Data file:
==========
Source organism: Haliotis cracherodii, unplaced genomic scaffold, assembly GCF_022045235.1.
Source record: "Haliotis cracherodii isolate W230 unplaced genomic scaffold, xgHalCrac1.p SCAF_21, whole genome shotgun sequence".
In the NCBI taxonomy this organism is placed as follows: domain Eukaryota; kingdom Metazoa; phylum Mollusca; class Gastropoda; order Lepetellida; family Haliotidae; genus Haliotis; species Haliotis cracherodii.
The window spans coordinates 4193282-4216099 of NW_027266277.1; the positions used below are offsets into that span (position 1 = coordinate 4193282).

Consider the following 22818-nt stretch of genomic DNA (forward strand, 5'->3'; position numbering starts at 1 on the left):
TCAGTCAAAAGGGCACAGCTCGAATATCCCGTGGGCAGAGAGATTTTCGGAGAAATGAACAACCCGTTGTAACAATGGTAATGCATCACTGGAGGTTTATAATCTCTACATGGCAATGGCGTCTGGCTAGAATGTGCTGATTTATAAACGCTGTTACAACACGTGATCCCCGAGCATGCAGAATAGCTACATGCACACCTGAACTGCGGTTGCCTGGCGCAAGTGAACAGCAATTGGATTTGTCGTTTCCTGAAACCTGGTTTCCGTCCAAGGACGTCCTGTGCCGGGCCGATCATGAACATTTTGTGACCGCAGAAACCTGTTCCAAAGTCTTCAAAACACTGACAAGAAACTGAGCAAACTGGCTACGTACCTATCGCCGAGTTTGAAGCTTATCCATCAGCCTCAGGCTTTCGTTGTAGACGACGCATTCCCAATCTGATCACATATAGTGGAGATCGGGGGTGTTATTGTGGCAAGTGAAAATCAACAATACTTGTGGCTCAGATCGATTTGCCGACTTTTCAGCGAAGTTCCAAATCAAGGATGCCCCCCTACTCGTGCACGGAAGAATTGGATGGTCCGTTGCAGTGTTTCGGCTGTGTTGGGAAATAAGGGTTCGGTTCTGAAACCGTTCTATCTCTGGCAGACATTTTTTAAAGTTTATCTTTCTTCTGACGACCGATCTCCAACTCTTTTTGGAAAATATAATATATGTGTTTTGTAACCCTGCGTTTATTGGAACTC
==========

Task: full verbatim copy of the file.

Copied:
Source organism: Haliotis cracherodii, unplaced genomic scaffold, assembly GCF_022045235.1.
Source record: "Haliotis cracherodii isolate W230 unplaced genomic scaffold, xgHalCrac1.p SCAF_21, whole genome shotgun sequence".
In the NCBI taxonomy this organism is placed as follows: domain Eukaryota; kingdom Metazoa; phylum Mollusca; class Gastropoda; order Lepetellida; family Haliotidae; genus Haliotis; species Haliotis cracherodii.
The window spans coordinates 4193282-4216099 of NW_027266277.1; the positions used below are offsets into that span (position 1 = coordinate 4193282).

Consider the following 22818-nt stretch of genomic DNA (forward strand, 5'->3'; position numbering starts at 1 on the left):
TCAGTCAAAAGGGCACAGCTCGAATATCCCGTGGGCAGAGAGATTTTCGGAGAAATGAACAACCCGTTGTAACAATGGTAATGCATCACTGGAGGTTTATAATCTCTACATGGCAATGGCGTCTGGCTAGAATGTGCTGATTTATAAACGCTGTTACAACACGTGATCCCCGAGCATGCAGAATAGCTACATGCACACCTGAACTGCGGTTGCCTGGCGCAAGTGAACAGCAATTGGATTTGTCGTTTCCTGAAACCTGGTTTCCGTCCAAGGACGTCCTGTGCCGGGCCGATCATGAACATTTTGTGACCGCAGAAACCTGTTCCAAAGTCTTCAAAACACTGACAAGAAACTGAGCAAACTGGCTACGTACCTATCGCCGAGTTTGAAGCTTATCCATCAGCCTCAGGCTTTCGTTGTAGACGACGCATTCCCAATCTGATCACATATAGTGGAGATCGGGGGTGTTATTGTGGCAAGTGAAAATCAACAATACTTGTGGCTCAGATCGATTTGCCGACTTTTCAGCGAAGTTCCAAATCAAGGATGCCCCCCTACTCGTGCACGGAAGAATTGGATGGTCCGTTGCAGTGTTTCGGCTGTGTTGGGAAATAAGGGTTCGGTTCTGAAACCGTTCTATCTCTGGCAGACATTTTTTAAAGTTTATCTTTCTTCTGACGACCGATCTCCAACTCTTTTTGGAAAATATAATATATGTGTTTTGTAACCCTGCGTTTATTGGAACTC